The most obvious way to use an essential oil is to simply inhale it, and any essential oil you come across will recommend this. You can smell oils right out of their bottles, diffuse them by adding to cotton balls or fabrics, or add them to a diffuser (a machine that disperses oils through the air). Of the five senses, smell is the most intimately tied to memory and emotion, so simply inhaling an oil can have a profound impact on the body and mind. (Didn't you immediately feel relaxed the last time you smelled Lavender?)

 

diffuser recipe lemon tangerine peppermint

With most companies, you can also apply essential oils topically, meaning drop them onto your skin. Before trying this, it's a good idea to dilute the essential oil with a carrier oil (a fatty oil like coconut oil or olive oil) to decrease its intensity and apply a small amount to your forearm as a "patch test". If your skin becomes uncomfortable, apply more carrier oil to dilute the essential oil further, and know that your body may need to detox a bit before you're able to use large amounts of the oil. Certain essential oils - Peppermint and Cinnamon for instance - are known to cause more of a reaction in the skin, causing sensations like tingling and heat, so always start slow and dilute accordingly.

 

 The most controversial method of using essential oils is internal consumption, or adding oils to beverages, food, or capsules for the body to absorb them internally. The Food and Drug Administration has labeled specific oils as "general regarded as safe" (GRAS) and many of these oils come from plants that we consume regularly (i.e. Lemon oil from lemon rinds/zest and Ginger from ginger root). Some aromatherapists say internal consumption is never recommended because of the oils' potency, but in France people have been ingesting oils for decades with no issue. The keys here are purity and common sense. If the oil is adulterated in any way - say with chemicals added to enhance aroma - then ingesting it can obviously lead to health issues, but an oil that is only pure, high-quality oil should be safe to consume in small amounts, which is where common sense comes in. Just like you wouldn't snack on handfuls of multivitamins all at once, you shouldn't drink large quantities of essential oils each day. Part of the beauty of the oils is that each drop is very, very powerful, and too much of a good thing is possible. Use a drop at a time when adding them to food and beverages and be mindful of how you feel after consuming them.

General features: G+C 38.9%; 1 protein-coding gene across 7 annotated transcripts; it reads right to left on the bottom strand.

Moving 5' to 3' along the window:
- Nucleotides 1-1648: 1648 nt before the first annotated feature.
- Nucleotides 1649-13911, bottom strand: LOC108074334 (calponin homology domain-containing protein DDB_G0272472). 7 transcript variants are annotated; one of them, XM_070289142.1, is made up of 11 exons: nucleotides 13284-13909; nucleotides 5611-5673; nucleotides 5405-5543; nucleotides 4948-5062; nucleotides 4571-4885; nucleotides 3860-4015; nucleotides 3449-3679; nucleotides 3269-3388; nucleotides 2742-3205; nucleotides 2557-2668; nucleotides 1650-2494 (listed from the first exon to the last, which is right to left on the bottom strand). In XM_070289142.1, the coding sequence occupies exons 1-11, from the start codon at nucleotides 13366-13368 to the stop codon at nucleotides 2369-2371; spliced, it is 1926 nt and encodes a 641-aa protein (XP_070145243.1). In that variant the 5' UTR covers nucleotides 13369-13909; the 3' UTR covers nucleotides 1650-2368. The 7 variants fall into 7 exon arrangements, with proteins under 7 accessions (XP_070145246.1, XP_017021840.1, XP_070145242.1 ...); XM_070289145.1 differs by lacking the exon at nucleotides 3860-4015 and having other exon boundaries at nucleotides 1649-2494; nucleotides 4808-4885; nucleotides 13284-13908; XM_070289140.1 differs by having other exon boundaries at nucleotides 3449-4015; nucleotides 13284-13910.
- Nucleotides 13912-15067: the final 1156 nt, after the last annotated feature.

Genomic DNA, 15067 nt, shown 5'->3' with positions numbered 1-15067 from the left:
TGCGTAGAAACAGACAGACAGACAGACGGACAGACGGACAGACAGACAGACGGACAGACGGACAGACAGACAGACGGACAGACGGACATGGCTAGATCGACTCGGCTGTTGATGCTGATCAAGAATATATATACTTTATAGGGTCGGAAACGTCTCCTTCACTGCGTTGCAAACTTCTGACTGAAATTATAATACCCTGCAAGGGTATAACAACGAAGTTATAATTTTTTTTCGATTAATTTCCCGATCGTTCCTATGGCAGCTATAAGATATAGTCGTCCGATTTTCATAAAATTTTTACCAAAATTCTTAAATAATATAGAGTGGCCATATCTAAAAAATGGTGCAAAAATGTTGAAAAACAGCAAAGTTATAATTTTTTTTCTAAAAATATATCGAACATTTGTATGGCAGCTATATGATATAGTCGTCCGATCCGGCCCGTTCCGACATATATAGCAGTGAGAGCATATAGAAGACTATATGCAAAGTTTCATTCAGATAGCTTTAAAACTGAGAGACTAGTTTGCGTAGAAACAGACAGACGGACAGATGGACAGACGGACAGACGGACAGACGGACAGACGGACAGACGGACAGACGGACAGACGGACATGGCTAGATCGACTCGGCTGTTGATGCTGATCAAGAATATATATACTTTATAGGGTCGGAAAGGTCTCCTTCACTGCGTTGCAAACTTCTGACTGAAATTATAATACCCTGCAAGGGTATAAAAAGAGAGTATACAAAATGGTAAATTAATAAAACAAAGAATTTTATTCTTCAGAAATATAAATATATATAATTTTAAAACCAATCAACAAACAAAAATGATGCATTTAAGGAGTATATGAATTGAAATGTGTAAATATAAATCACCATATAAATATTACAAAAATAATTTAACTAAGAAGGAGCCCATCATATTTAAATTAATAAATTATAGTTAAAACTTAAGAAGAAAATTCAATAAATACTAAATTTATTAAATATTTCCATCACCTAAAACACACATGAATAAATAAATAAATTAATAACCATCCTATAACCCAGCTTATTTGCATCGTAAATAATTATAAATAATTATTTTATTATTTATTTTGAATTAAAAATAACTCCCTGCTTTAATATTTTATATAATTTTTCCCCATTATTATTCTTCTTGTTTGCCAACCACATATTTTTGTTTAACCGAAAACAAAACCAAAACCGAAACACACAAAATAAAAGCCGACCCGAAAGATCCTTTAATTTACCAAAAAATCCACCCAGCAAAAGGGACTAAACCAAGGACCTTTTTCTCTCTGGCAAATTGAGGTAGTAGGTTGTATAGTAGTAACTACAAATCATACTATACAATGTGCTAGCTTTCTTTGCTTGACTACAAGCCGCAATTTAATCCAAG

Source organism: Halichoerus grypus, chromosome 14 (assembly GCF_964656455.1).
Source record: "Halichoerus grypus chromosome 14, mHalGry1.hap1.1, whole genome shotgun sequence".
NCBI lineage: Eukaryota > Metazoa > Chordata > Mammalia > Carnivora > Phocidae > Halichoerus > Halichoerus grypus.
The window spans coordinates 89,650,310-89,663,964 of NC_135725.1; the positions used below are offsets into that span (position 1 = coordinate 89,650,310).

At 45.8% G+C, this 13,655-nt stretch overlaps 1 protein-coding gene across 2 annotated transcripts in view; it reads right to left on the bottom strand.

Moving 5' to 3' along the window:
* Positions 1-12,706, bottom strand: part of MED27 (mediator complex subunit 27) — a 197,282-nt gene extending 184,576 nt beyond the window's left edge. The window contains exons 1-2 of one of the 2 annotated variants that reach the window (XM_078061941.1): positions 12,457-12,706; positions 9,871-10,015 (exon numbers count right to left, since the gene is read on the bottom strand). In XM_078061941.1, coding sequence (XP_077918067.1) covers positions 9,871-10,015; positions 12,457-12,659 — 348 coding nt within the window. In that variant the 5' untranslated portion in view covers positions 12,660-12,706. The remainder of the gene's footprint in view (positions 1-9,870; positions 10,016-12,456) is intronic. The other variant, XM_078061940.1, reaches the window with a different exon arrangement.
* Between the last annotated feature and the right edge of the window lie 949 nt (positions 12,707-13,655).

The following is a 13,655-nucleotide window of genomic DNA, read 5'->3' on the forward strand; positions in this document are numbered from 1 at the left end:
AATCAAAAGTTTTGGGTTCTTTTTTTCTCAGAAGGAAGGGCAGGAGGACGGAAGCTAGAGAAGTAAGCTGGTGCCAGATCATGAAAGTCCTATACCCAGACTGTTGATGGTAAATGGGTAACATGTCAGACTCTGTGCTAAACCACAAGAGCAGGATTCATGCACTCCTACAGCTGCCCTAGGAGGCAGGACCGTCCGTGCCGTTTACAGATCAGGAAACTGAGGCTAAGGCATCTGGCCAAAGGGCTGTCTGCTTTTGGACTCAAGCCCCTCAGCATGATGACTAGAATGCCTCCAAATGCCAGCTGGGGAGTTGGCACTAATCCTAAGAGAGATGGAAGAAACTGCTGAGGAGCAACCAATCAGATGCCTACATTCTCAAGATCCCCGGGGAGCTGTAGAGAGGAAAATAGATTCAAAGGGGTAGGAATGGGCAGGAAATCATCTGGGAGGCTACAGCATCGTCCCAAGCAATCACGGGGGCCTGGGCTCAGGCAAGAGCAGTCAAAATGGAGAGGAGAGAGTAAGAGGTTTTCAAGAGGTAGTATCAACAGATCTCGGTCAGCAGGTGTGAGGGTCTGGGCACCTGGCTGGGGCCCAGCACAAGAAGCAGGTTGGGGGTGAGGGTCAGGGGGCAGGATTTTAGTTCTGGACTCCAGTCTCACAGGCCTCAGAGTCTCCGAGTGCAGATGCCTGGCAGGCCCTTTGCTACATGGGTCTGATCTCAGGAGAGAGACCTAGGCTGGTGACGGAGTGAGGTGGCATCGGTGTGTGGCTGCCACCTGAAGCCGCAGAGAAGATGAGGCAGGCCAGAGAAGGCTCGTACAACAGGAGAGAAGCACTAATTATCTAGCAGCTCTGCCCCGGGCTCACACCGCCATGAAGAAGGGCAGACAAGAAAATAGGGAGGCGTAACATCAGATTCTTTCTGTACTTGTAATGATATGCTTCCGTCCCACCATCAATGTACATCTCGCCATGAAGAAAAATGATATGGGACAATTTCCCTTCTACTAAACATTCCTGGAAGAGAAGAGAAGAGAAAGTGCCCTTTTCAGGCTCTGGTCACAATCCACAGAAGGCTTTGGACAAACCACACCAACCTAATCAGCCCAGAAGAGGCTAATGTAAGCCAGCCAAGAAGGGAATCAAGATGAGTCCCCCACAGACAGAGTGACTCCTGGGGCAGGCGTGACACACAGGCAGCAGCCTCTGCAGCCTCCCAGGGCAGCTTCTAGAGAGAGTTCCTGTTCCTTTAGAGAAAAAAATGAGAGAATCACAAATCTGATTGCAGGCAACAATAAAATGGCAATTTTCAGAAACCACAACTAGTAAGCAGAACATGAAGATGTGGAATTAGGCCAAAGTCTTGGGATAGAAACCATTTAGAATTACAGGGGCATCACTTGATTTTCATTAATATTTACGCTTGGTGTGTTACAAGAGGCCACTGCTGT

young living tip lemon water

Young Living’s mission is to bring essential oils into every home so that its members may experience wellness, purpose, and abundance. The body (and mind!) are capable of fantastic things but we bog them down with poor lifestyle choices. Open yourself to the possibility – the certainty – that the body can overcome health challenges with the proper support, and focus on giving it the tools it needs to do its job instead of covering up the signs that it gives you that it needs help. Do your best to clear out what you know will upset it – chemicals in your home, junk foods, etc. – and be amazed at where it takes you!

Kathleen Ellerie is a Licensed Acupuncturist and the owner of Beachside Community Acupuncture. She loves providing affordable acupuncture to the residents of Addison, Dallas, and Farmers Branch, Texas, and educating the general public on how acupuncture and Traditional Chinese Medicine can treat everything from pain to infertility to stress and beyond. Click "Book Now" at the top of this page to book an appointment or feel free to contact her at (214) 417-2260.